UN report warns of slowdown

(China Daily)
Updated: 2007-01-12 07:19

NEW YORK: The Chinese economy is not immune to a slowdown in the global economy, particularly if it is caused by turbulence in the US economy, a UN report warned on Wednesday.

According to the UN World Economic Situation and Prospects 2007, China is expected to grow at a robust rate of 9 percent this year, slightly less than the 10.5 percent estimated for 2006.

Exports have grown at a rate of more than 20 percent per year since its accession to the World Trade Organization five years ago. Should this trend continue, China would become the largest exporting economy in the world by 2009.

However, the brisk expansion of the country's exports is largely based on processing of imported intermediate goods, the UN report noted. About 60 percent of China's exports fall into the "processing trade" category, in which value-added margins are slim.

Because the United States is a key export market for China, the situation makes the Chinese economy vulnerable to a possible US-led global slowdown.

The report also considered a more pessimistic scenario in which housing prices in the United States continued their plunge, pushing US economic growth below 1 percent for this year. Should this happen, economic growth in China would drop to as low as 5 percent this year, the report said.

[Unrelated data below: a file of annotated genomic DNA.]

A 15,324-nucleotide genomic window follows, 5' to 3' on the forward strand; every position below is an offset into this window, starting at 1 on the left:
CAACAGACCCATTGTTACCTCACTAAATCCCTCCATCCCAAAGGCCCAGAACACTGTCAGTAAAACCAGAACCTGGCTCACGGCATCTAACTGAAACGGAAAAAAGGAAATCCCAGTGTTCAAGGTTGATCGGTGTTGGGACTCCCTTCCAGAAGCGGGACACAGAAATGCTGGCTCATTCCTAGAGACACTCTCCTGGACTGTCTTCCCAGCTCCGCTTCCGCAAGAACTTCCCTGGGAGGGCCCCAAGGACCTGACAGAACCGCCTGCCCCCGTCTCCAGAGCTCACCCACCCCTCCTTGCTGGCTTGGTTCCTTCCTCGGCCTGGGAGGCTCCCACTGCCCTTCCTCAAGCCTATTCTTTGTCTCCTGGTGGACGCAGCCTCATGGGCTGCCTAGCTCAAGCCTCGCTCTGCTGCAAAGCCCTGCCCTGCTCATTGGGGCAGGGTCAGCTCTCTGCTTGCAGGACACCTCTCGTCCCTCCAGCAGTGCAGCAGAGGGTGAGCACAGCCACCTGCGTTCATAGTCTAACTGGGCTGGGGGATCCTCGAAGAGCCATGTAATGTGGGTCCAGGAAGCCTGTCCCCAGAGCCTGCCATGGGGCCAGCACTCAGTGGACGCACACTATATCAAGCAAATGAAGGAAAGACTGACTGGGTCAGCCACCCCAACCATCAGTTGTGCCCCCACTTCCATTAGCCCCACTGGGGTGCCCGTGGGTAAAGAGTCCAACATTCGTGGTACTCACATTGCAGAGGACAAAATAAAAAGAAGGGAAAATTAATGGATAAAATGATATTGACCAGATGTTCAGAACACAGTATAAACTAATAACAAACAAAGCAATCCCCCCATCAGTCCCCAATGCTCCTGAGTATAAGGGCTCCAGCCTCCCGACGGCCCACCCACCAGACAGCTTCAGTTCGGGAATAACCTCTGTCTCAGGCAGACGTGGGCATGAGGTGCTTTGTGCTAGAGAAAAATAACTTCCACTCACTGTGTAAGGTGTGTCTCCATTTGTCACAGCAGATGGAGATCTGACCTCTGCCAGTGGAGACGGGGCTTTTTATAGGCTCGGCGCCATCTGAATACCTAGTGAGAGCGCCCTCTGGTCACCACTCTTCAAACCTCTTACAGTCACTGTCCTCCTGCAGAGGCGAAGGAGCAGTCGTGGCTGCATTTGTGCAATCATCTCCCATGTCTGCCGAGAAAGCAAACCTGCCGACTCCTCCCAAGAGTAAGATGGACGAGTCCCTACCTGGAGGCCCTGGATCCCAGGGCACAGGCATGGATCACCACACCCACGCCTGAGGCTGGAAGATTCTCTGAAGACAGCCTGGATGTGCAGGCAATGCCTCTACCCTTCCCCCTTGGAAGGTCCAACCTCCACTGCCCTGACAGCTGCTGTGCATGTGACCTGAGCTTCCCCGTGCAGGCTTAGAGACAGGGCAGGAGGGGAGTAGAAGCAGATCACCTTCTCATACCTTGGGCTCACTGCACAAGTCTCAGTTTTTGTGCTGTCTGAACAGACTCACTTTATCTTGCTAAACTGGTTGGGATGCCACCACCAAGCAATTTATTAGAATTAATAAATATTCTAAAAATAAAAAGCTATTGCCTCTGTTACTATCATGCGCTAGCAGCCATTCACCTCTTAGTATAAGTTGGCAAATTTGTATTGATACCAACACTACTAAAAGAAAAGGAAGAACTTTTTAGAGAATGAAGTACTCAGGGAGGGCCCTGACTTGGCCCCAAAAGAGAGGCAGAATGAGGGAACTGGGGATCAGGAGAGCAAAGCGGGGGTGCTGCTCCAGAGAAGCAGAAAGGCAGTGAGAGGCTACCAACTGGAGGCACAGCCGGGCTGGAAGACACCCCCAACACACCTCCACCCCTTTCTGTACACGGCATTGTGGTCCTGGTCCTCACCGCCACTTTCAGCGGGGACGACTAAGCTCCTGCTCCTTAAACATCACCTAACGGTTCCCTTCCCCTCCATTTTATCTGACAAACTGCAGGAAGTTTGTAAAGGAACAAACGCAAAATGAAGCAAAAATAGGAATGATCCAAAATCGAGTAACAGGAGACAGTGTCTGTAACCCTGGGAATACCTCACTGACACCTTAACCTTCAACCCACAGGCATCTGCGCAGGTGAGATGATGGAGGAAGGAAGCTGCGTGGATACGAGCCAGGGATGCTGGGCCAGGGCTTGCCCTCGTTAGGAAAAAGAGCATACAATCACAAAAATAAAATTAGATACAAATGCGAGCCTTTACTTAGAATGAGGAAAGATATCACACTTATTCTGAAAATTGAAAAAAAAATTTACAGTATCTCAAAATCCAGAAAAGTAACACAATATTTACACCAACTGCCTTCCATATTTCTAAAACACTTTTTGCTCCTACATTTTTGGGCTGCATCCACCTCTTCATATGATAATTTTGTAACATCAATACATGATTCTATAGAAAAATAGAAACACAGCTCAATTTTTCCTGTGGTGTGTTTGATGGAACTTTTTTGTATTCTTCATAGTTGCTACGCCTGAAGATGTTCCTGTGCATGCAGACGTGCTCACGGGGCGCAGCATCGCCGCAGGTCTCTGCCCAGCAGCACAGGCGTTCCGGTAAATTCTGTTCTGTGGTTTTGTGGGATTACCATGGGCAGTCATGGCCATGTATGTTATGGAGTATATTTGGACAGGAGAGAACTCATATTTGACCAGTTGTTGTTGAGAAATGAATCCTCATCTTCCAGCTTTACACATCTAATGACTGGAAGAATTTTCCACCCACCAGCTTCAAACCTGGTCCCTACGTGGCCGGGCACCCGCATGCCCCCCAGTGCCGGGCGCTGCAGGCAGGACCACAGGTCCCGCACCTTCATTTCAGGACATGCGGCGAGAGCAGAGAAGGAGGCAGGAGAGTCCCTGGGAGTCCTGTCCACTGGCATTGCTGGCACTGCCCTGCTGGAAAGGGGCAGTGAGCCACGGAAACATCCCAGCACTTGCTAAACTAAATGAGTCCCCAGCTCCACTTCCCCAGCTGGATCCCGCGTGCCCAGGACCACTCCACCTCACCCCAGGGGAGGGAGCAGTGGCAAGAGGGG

During 2006, China's current account surplus increased to about $200 billion. Continuing export surpluses have allowed China to accumulate the world's largest foreign-exchange reserves, which are currently at $1 trillion.

The country's large external surplus has led to increased international pressure from countries that have current account deficits with China, especially the United States, which have demanded that China revalue its currency. The situation has also given rise to protectionist actions against Chinese exports.

A more flexible exchange-rate policy could be part of the solution to this problem, but from the Chinese perspective any change to the exchange rate should be aligned with its ongoing effort to reform its financial system, the report recommended.

Referring to the state of China's domestic economy, the UN report noted that the country has apparently not succeeded in solving its unemployment problems. The report said creating more jobs remains a key policy challenge for the Chinese economy.


(China Daily 01/12/2007 page1)

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